My African Photos Safari - Journal Entry #11 - August 29, 1988

It was our last day in east Africa. Early in the morning, we had to give up our tents at the Masai Mara River Camp at 5:00 a.m. and stowed our camera gear, and luggage under the front desk in the lobby, where there was always at least one person there, to keep an eye on things. I kept one camera with me just in case I should see something interesting.

During our morning drive, John was driving with Ron, Don and I in the van. We saw a wildebeest mother and calf, and a small herd of Cape Buffalos laying down resting, with a mother and calf, at the center.

Then I saw something that I'll always remember, in my mind's eye, whenever I think of it. It to me, was the definition of, "Cool," in the most primal way. As we were viewing game, one last time, we saw a young Masai youth of about seventeen years old, walking through the tall, amber grass with nothing but his brightly colored red and purple clothes, and a spear. When the two large male lions that were not far from him, saw him, they both turned and walked away from him, giving the youth respectful space. We stopped, and John spoke with him, for just a few moments, with the Masai youth standing outside the van, on the driver's side. I just sat there, (inside the safety of the van), awe struck at what I'd seen, and said, "That was amazing how those lions backed away from you." He smiled broadly, and waved at us as he continued on his journey on foot.

After our last game drive, we rolled back into the Mara River Camp at noon, and walked the path towards the dining room, one last time for lunch. I took a photo from in the dining room looking out towards the Mara River.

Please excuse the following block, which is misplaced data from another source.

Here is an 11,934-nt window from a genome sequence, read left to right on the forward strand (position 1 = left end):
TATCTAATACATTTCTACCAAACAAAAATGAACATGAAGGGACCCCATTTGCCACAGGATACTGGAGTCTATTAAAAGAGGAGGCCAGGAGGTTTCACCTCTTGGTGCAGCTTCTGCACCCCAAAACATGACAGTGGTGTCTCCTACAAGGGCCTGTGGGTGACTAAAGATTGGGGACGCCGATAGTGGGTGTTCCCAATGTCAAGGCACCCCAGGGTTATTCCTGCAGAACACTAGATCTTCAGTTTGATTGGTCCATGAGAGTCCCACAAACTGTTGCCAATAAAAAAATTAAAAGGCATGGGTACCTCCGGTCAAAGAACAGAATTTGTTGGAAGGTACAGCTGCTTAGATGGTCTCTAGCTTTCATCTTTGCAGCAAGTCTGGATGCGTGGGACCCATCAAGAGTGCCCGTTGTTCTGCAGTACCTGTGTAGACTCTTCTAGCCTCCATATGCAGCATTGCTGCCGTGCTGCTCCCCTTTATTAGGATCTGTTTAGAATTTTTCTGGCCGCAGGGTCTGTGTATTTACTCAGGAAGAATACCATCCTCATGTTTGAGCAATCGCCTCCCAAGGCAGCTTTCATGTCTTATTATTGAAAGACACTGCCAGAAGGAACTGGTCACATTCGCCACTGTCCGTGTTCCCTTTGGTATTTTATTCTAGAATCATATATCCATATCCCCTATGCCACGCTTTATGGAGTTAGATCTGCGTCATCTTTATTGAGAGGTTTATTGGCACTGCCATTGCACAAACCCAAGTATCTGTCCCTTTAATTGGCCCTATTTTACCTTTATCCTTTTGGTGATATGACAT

Lunch that day consisted of a tasty beef stew with potatoes, and carrots. After lunch I went back to the lobby to switch my 300 mm telephoto lens to my 24 mm wide angle lens, to shoot some scenics of the camp and the Mara River.

While I was in the process of changing lenses, one of the men at the front desk asked if the old Reebok athletic shoes setting on top of the suitcase were mine. (I had run out of room to pack them inside my suitcase.) I said, "Yes, they're mine." He held up one of his feet to the shoe, to see if they would fit him, and decided they would indeed fit. "Would you like to trade your shoes for something in the gift shop?" he asked. "Yes, I would. Thank you for suggesting this," I replied. I had a wonderful time choosing some last minute gifts. This was a good trade because what I considered old, worn out shoes, someone else was thankful to have. . . . and I loved looking around at all the treasures to be found in the gift shop.

I entered the gift shop, which was just across from the lobby. I chose an, "East African Ornithological Safaris, Ltd.", t-shirt, that had, "Tusker Premium . . . the truly great lager of Kenya," with a drawing of an elephant on the back. I also chose two pairs of earrings and five Masai beaded bracelets. I thanked the man again, and went to put all my, "purchases," in my camera bag.

Then I walked on the path through the camp, and took a photo of the tent Ann and I stayed in, and a scenic photo of the Mara River, and an acacia tree.